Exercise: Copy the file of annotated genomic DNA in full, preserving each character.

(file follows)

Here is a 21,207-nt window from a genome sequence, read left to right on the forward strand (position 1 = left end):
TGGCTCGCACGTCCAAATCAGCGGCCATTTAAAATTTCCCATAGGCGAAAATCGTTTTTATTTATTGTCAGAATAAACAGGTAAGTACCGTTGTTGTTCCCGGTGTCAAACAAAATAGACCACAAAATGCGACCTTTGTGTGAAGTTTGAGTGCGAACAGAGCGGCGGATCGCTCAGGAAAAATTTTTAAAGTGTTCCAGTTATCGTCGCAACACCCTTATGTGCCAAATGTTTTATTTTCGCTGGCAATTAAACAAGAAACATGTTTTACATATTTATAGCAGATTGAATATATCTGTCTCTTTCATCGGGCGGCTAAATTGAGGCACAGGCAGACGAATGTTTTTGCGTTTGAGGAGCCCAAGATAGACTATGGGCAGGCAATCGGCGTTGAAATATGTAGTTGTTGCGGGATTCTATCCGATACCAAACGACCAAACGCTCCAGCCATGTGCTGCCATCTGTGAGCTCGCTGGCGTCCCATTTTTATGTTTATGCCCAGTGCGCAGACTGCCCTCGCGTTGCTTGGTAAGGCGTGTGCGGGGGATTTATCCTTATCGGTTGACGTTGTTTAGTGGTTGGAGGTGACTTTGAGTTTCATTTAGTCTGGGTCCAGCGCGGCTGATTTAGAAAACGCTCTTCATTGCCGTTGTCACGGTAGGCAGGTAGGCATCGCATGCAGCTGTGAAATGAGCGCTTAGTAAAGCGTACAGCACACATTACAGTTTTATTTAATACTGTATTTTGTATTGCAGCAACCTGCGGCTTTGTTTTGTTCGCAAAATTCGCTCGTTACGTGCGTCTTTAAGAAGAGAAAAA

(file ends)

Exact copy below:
Here is a 21,207-nt window from a genome sequence, read left to right on the forward strand (position 1 = left end):
TGGCTCGCACGTCCAAATCAGCGGCCATTTAAAATTTCCCATAGGCGAAAATCGTTTTTATTTATTGTCAGAATAAACAGGTAAGTACCGTTGTTGTTCCCGGTGTCAAACAAAATAGACCACAAAATGCGACCTTTGTGTGAAGTTTGAGTGCGAACAGAGCGGCGGATCGCTCAGGAAAAATTTTTAAAGTGTTCCAGTTATCGTCGCAACACCCTTATGTGCCAAATGTTTTATTTTCGCTGGCAATTAAACAAGAAACATGTTTTACATATTTATAGCAGATTGAATATATCTGTCTCTTTCATCGGGCGGCTAAATTGAGGCACAGGCAGACGAATGTTTTTGCGTTTGAGGAGCCCAAGATAGACTATGGGCAGGCAATCGGCGTTGAAATATGTAGTTGTTGCGGGATTCTATCCGATACCAAACGACCAAACGCTCCAGCCATGTGCTGCCATCTGTGAGCTCGCTGGCGTCCCATTTTTATGTTTATGCCCAGTGCGCAGACTGCCCTCGCGTTGCTTGGTAAGGCGTGTGCGGGGGATTTATCCTTATCGGTTGACGTTGTTTAGTGGTTGGAGGTGACTTTGAGTTTCATTTAGTCTGGGTCCAGCGCGGCTGATTTAGAAAACGCTCTTCATTGCCGTTGTCACGGTAGGCAGGTAGGCATCGCATGCAGCTGTGAAATGAGCGCTTAGTAAAGCGTACAGCACACATTACAGTTTTATTTAATACTGTATTTTGTATTGCAGCAACCTGCGGCTTTGTTTTGTTCGCAAAATTCGCTCGTTACGTGCGTCTTTAAGAAGAGAAAAA